INTRODUCTION: Bacterial antibiotic resistance increases every year, creating an urgent need to develop new antibacterial materials. Gallium has been studied since the 1970s as an effective treatment for bone diseases and has recently shown antibacterial activity against different bacterial strains. Therefore, gallium doped hydroxyapatite (GaHAp) could be used as an antibacterial agent. The aim of the study was to investigate the effect of gallium on hydroxyapatite properties and P. aeruginosa growth.
METHODS: GaHAp was synthesized with a wet chemical precipitation method with a concentration of gallium 2wt%, 4wt%, 6.3wt% and 8wt%. CaO, H3PO4 and Ga(NO3)3*xH2O were used as raw materials. Synthesis was performed at 45 °C and final pH was 6.95±0.05. GaHAp was characterised with X-ray Diffraction analysis (XRD), Fourier Transform Infrared Spectroscopy (FTIR) and Specific Surface Area (SSA) was measured with N2 adsorption system BET method. Ion release in Dulbecco’s Modified Eagle Medium (DMEM) was measured for 18 days by Inductively Coupled Plasma Mass Spectrometry (ICP-MS). P. aeruginosa growth was conducted in Tryptic soya broth (TSB) with GaHAp concentrations of 1, 2 and 4 mg/mL (dry sample). The growth curves were obtained by monitoring the absorbance (optical density) at 600 nm (OD600) for 18 hours and subtracting starting OD600-t=0 from all measurements.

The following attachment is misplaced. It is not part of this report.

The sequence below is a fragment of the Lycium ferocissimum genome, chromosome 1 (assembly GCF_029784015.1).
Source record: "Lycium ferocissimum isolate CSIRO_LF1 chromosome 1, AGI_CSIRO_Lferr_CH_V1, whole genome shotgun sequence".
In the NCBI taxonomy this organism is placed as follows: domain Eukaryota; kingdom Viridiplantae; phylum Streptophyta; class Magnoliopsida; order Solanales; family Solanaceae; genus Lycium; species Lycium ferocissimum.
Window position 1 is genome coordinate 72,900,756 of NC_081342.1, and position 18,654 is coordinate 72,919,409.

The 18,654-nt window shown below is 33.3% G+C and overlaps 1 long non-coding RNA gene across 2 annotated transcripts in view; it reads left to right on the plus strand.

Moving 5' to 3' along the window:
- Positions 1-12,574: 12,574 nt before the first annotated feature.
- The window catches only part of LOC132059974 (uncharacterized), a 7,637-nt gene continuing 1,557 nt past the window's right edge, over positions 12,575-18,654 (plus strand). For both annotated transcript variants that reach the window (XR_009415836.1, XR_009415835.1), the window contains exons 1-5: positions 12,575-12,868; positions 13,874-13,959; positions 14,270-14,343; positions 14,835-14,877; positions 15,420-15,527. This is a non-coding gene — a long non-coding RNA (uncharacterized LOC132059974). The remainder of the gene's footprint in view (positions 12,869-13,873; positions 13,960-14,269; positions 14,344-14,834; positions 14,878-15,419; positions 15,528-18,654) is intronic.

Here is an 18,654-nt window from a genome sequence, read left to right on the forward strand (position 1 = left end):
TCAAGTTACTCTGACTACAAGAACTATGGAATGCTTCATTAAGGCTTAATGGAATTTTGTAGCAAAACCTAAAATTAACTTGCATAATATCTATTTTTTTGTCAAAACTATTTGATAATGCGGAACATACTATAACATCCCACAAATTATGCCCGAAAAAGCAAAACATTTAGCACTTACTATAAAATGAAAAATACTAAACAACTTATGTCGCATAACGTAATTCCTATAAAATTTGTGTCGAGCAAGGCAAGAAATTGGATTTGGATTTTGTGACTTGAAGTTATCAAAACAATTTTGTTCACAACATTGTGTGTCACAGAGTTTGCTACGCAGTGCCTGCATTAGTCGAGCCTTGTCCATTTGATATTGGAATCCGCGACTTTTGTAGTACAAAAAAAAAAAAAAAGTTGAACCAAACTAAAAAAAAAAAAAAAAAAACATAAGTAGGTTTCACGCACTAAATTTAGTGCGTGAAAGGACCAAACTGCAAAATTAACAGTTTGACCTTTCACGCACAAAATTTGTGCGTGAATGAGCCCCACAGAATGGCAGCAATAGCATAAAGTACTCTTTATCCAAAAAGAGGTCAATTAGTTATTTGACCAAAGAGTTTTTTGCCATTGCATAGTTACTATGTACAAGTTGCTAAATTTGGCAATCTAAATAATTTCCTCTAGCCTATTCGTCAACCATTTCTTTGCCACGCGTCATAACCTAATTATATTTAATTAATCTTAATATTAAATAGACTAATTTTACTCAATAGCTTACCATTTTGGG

RESULTS: The obtained GaHAp showed characteristic apatite peaks on XRD with decreased crystallinity. Additional gallium compound phases were not observed. The obtained GaHAp compared to HAp has a higher specific surface area, indicating a decrease in particle size. Ga3+ ions were constantly released over 18 days with a release range of ~ 40%. The antibacterial test showed that 4 mg/mL of GaHAp suspension induced a total inhibition of P. aeruginosa.
CONCLUSIONS: Gallium ions inhibit hydroxyapatite crystal formation. GaHAp allows a sustained release kinetic of Ga3+ ions. Also, GaHAp has the potential of P. aeruginosa bacteria growth inhibition.
ACKNOWLEDGEMENTS: This research is funded by the EuroNanoMed III project “NANO delivery system for one-shot regenerative therapy of peri-implantitis” (ImlpantNano).
Authors acknowledge financial support from the European Union’s Horizon 2020 research and innovation programme under the grant agreement No 857287.